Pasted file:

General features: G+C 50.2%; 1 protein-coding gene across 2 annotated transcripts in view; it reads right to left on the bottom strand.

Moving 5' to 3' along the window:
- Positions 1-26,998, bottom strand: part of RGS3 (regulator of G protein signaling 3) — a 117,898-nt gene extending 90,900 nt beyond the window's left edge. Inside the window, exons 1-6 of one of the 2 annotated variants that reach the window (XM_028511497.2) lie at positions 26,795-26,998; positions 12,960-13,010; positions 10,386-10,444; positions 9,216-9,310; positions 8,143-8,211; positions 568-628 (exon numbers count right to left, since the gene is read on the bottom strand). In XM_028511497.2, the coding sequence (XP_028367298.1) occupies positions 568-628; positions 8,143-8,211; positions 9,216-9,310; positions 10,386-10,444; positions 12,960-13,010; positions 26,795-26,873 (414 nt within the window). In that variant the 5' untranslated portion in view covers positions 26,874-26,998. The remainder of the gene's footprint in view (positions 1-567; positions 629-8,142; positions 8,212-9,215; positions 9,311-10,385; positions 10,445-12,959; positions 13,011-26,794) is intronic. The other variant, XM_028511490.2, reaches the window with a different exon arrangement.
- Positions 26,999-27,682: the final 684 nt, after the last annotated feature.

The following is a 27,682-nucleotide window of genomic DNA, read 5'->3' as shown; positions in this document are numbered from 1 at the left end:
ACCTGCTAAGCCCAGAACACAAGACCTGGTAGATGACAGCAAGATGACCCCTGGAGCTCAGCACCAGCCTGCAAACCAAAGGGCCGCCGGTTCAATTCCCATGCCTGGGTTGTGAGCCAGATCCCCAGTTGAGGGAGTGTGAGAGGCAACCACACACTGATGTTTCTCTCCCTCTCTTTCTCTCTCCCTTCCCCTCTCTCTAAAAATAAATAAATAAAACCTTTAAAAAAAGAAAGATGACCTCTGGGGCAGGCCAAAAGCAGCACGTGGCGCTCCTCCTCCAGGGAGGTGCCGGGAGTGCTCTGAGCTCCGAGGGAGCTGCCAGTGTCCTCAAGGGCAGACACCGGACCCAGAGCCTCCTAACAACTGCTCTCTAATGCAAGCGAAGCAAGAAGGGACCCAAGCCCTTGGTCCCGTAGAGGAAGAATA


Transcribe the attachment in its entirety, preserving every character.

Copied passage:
General features: G+C 50.2%; 1 protein-coding gene across 2 annotated transcripts in view; it reads right to left on the bottom strand.

Moving 5' to 3' along the window:
- Positions 1-26,998, bottom strand: part of RGS3 (regulator of G protein signaling 3) — a 117,898-nt gene extending 90,900 nt beyond the window's left edge. Inside the window, exons 1-6 of one of the 2 annotated variants that reach the window (XM_028511497.2) lie at positions 26,795-26,998; positions 12,960-13,010; positions 10,386-10,444; positions 9,216-9,310; positions 8,143-8,211; positions 568-628 (exon numbers count right to left, since the gene is read on the bottom strand). In XM_028511497.2, the coding sequence (XP_028367298.1) occupies positions 568-628; positions 8,143-8,211; positions 9,216-9,310; positions 10,386-10,444; positions 12,960-13,010; positions 26,795-26,873 (414 nt within the window). In that variant the 5' untranslated portion in view covers positions 26,874-26,998. The remainder of the gene's footprint in view (positions 1-567; positions 629-8,142; positions 8,212-9,215; positions 9,311-10,385; positions 10,445-12,959; positions 13,011-26,794) is intronic. The other variant, XM_028511490.2, reaches the window with a different exon arrangement.
- Positions 26,999-27,682: the final 684 nt, after the last annotated feature.

The following is a 27,682-nucleotide window of genomic DNA, read 5'->3' as shown; positions in this document are numbered from 1 at the left end:
ACCTGCTAAGCCCAGAACACAAGACCTGGTAGATGACAGCAAGATGACCCCTGGAGCTCAGCACCAGCCTGCAAACCAAAGGGCCGCCGGTTCAATTCCCATGCCTGGGTTGTGAGCCAGATCCCCAGTTGAGGGAGTGTGAGAGGCAACCACACACTGATGTTTCTCTCCCTCTCTTTCTCTCTCCCTTCCCCTCTCTCTAAAAATAAATAAATAAAACCTTTAAAAAAAGAAAGATGACCTCTGGGGCAGGCCAAAAGCAGCACGTGGCGCTCCTCCTCCAGGGAGGTGCCGGGAGTGCTCTGAGCTCCGAGGGAGCTGCCAGTGTCCTCAAGGGCAGACACCGGACCCAGAGCCTCCTAACAACTGCTCTCTAATGCAAGCGAAGCAAGAAGGGACCCAAGCCCTTGGTCCCGTAGAGGAAGAATA